Source: AUN News
The House of Commons in London, which houses the nation’s lawmakers, was the site of a protest earlier today by three members of the environmental advocacy group Extinction Rebellion. A representative for the group claims in a statement that the three protesters “glued themselves in a chain around the Speaker’s Chair within the Parliamentary Chamber.”
The House of Commons, a building that is a component of the Palace of Westminster and was named a Unesco World Heritage Site in 1987, was invaded by more than 50 Extinction Rebellion protesters. Everyone who was inside the building entered with a valid tourist permit.
“In the vast hall, two people were holding two enormous banners that read, “Citizens’ Assemblies Now” and “Let The People Decide,” according to the spokeswoman. Another enormous banner bearing the slogan “Let The People Decide—Citizens’ Assemblies Now” was held aloft outside the structure by a member of Extinction Rebellion as two other protesters chained themselves to the railings.
“Faith in politics is at an all-time low,” the protestors claim, “with a new Prime Minister to be chosen next week by a fraction of the country [the Conservative party membership] and the UK suffering from a cost of the living scandal, meaning millions won’t be able to pay their bills this winter.”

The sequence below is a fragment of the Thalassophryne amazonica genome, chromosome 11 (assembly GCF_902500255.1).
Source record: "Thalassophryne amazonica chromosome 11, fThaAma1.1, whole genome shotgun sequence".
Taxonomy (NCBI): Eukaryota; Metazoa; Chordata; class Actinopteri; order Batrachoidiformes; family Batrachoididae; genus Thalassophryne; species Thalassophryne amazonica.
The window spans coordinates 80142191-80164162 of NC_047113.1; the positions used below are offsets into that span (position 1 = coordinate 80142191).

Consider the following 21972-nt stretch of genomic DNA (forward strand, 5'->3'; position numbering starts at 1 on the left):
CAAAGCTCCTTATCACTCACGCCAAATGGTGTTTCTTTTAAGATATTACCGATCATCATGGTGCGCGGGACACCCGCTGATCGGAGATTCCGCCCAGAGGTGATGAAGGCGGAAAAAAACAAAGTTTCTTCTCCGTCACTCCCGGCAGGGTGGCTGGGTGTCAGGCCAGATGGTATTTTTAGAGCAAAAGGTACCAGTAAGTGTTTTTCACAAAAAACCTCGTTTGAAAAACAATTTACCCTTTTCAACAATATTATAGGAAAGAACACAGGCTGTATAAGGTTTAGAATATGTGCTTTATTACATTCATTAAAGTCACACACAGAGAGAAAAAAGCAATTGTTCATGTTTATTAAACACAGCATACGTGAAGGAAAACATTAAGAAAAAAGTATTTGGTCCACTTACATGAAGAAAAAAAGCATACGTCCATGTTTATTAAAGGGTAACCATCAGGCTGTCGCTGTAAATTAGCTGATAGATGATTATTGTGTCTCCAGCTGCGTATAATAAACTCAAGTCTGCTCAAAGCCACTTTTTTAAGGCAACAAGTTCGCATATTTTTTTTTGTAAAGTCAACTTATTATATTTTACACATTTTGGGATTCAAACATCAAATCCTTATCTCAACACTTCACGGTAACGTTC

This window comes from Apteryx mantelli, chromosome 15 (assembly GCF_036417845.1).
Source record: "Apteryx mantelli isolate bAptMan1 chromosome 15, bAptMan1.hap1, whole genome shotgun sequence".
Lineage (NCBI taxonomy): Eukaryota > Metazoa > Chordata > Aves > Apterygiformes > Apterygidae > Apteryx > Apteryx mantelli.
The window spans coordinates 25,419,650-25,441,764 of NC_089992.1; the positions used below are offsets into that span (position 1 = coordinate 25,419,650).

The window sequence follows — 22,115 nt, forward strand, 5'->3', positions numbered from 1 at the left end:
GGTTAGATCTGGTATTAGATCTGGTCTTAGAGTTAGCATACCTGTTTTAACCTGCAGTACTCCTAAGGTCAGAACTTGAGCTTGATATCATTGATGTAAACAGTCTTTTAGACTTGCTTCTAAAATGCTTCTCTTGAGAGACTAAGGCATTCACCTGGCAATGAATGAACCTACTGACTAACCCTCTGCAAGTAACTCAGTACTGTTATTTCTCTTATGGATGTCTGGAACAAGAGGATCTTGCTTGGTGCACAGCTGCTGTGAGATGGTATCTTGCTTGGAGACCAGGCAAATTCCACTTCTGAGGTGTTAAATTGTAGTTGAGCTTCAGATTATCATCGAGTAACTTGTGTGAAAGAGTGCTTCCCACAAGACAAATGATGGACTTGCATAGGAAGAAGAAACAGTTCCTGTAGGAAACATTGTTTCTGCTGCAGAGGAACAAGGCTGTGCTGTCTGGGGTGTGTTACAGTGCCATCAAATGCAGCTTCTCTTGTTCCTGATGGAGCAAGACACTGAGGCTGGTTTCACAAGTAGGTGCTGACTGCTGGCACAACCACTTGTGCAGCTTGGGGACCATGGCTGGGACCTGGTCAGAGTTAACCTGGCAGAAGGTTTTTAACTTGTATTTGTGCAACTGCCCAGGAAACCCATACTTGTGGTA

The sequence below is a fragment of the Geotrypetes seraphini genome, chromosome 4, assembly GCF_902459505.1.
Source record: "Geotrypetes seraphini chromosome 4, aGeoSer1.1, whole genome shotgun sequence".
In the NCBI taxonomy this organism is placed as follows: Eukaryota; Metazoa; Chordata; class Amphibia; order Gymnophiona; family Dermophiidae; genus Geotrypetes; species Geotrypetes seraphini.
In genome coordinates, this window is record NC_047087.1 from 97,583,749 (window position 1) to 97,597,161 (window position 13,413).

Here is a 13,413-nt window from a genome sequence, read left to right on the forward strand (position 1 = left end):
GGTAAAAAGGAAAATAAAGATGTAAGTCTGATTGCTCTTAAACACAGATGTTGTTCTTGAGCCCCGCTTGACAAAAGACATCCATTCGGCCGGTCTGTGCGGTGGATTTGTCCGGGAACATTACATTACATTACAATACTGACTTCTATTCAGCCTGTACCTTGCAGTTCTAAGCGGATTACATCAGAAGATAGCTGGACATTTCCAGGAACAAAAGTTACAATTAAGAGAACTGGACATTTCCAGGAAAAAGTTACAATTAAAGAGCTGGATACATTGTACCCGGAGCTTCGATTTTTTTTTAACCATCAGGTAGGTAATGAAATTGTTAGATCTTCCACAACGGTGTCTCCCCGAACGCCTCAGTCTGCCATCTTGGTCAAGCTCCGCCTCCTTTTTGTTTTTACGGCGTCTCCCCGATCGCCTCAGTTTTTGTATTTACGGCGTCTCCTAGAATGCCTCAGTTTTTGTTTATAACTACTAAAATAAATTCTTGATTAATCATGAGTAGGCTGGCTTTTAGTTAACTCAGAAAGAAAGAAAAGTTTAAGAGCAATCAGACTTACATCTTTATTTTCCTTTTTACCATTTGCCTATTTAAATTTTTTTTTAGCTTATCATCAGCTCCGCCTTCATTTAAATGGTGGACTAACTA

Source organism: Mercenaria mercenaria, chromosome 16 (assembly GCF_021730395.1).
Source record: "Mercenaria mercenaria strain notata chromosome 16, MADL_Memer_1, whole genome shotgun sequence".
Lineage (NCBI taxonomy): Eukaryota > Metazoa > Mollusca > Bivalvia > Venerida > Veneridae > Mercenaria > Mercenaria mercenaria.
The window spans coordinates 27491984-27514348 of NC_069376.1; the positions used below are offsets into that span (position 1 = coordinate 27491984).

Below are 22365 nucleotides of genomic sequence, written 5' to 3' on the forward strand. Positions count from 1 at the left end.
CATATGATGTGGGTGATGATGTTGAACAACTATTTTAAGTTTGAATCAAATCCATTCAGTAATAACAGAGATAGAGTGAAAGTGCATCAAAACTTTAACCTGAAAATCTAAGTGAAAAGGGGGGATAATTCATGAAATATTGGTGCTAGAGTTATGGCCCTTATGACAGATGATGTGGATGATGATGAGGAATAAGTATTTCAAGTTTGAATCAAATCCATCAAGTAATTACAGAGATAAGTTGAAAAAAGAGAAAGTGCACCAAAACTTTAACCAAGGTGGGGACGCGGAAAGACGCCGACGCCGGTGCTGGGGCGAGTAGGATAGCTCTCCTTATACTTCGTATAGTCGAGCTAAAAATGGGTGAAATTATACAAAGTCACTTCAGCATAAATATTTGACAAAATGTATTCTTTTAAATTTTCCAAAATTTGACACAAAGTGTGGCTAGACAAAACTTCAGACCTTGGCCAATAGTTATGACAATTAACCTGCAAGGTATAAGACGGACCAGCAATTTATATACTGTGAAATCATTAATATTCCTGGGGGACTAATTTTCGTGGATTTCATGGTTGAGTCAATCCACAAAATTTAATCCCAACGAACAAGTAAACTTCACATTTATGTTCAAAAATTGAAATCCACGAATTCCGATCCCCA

Extinction Rebellion to Launch Month-Long Civil Disobedience Campaign
The group continues, “Today’s action is the first act of Extinction Rebellion’s September plans, which will serve as the kickoff for a five-phase plan to mobilise 100,000 people in civil disobedience next spring.
The Extinction Rebellion action comes after a slew of related interventions by activist groups like Just Stop Oil and Ultima Generazione at museums and galleries throughout the UK, Italy, and Germany. Both are funded by the Climate Emergency Fund, a Los Angeles-based organisation founded by three millionaires in 2019 to support environmental activism.
232 out of the 9,500 pieces in the Parliamentary Art Collection were connected to the transatlantic slave trade, according to a 2020 evaluation of the collection. Of those, 189 represent 24 individuals connected to the slave trade, and 40 depict 14 abolitionists.
Other significant collections held by Parliament include the Historic Furniture and Decorative Arts collection, which consists of 11,000 pieces of furniture, clocks, silver, and ceramics throughout the Parliamentary Estate.
Analysis by: Advocacy Unified Network